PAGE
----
Senator Kate Lundy hosted yesterday’s Publicsphere #2 event on Government 2.0. I attended Parliament House for the morning and ‘watched’ online throughout the afternoon (using the live blog, video stream and the twitter traffic (#publicsphere). It was interesting to watch presentations to an audience of 150 people, the majority of whom had laptops open and were twittering (about the event in the main) and googling relevant info to add into the twitter traffic. Personally, I felt a little overwhelmed by the many channels of information and didn’t get much value from the presentations themselves.
Things I liked about the event were:
- 15 minute presentation format – this forced speakers to have a few clear messages
- The diverse technologies available meant there was something for everyone
- Meeting some very interesting people and catching up with some people that I haven’t seen for ages
- It was very well organised and all up it ran pretty smoothly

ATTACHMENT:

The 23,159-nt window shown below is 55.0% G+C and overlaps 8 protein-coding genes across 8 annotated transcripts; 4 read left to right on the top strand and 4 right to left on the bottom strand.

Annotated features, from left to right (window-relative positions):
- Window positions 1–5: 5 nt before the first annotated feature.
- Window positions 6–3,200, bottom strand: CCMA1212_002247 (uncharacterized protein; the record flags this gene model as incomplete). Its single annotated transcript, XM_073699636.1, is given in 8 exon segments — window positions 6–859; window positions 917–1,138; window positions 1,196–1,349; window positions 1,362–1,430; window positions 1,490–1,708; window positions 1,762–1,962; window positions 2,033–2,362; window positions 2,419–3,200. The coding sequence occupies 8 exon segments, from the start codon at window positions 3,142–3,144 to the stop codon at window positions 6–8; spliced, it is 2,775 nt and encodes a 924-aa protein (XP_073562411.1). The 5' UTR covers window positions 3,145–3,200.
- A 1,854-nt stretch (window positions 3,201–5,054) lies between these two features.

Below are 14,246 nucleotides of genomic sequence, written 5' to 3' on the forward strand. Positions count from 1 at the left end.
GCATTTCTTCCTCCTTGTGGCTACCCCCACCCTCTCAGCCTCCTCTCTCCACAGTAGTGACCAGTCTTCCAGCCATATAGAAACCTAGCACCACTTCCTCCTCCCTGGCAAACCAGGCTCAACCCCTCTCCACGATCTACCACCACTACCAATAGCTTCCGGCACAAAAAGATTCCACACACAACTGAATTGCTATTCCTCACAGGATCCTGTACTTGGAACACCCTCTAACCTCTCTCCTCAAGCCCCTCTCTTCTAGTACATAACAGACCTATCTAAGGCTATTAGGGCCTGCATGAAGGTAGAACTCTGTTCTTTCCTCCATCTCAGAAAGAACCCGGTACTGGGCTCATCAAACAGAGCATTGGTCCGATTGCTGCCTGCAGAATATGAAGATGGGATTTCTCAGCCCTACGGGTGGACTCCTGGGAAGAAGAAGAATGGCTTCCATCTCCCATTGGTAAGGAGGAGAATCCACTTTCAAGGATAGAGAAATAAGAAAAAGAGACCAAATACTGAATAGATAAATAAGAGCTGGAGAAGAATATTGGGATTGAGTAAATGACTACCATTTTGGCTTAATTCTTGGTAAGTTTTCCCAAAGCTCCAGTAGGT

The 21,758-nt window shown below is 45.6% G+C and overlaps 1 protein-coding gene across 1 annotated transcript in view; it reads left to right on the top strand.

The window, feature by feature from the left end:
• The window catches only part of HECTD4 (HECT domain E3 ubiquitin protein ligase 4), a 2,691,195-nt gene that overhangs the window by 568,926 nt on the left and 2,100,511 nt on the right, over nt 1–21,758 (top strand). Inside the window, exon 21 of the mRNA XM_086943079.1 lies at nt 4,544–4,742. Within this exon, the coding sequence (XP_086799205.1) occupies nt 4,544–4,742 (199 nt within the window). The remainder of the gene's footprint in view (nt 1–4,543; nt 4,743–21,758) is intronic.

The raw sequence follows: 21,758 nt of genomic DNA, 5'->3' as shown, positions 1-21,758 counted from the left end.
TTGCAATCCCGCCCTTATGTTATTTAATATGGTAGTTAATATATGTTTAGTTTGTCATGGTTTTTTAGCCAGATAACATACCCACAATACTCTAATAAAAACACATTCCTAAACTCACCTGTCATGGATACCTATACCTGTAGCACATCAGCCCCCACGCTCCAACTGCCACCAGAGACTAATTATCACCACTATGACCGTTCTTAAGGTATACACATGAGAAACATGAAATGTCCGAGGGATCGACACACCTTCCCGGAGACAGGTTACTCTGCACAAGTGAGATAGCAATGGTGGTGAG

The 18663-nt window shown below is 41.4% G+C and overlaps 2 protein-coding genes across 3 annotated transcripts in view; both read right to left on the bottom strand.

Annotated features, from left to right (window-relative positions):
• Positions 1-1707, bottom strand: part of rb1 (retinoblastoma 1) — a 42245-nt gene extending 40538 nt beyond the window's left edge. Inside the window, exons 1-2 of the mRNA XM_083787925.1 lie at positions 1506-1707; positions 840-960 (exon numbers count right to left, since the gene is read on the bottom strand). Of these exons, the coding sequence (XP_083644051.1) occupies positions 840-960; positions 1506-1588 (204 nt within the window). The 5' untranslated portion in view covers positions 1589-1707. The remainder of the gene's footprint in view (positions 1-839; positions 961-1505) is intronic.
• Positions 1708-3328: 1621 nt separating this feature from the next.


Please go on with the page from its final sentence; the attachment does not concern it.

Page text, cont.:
- Seeing the passion in Kate Lundy’s eyes for getting this stuff happening
Things I didn’t like about the event were:
- A constant stream of presentations with no provision for discussion. It appeared that the organisers thought that electronic interaction via twitter and commenting on the live blog obviated the need for people to speak to each other. Exacerbating this was the preference for eating into the few breaks to make up time.
- Realising that I couldn’t cope too well with the multiple inputs while attempting to build a mind map of things that resonated with me (and watching others appear to handle it with ease). I did learn a lot about twitter on the day.
One of the key themes was the urgent need for change in the people component of the equation. Politicians and public servants live in a culture where behaviour is focussed on control of information, avoidance of risk etc. Not that they have any bad intent, they just live in a world where this is the norm. Nearly every speaker touched on this issue. Nonetheless I expect that tradition will hold and only a miniscule proportion of funding will address the change component. One approach is to find out government positive deviants and work out how to influence others to adopt their behaviours and methods. There must be some out there.
About Mark Schenk
Mark works globally with senior leadership teams to improve their ability to communicate clearly and memorably. He has been a Director of Anecdote since 2004 and helped the company grow into one of the world’s leading business storytelling consultancies. Connect with Mark on: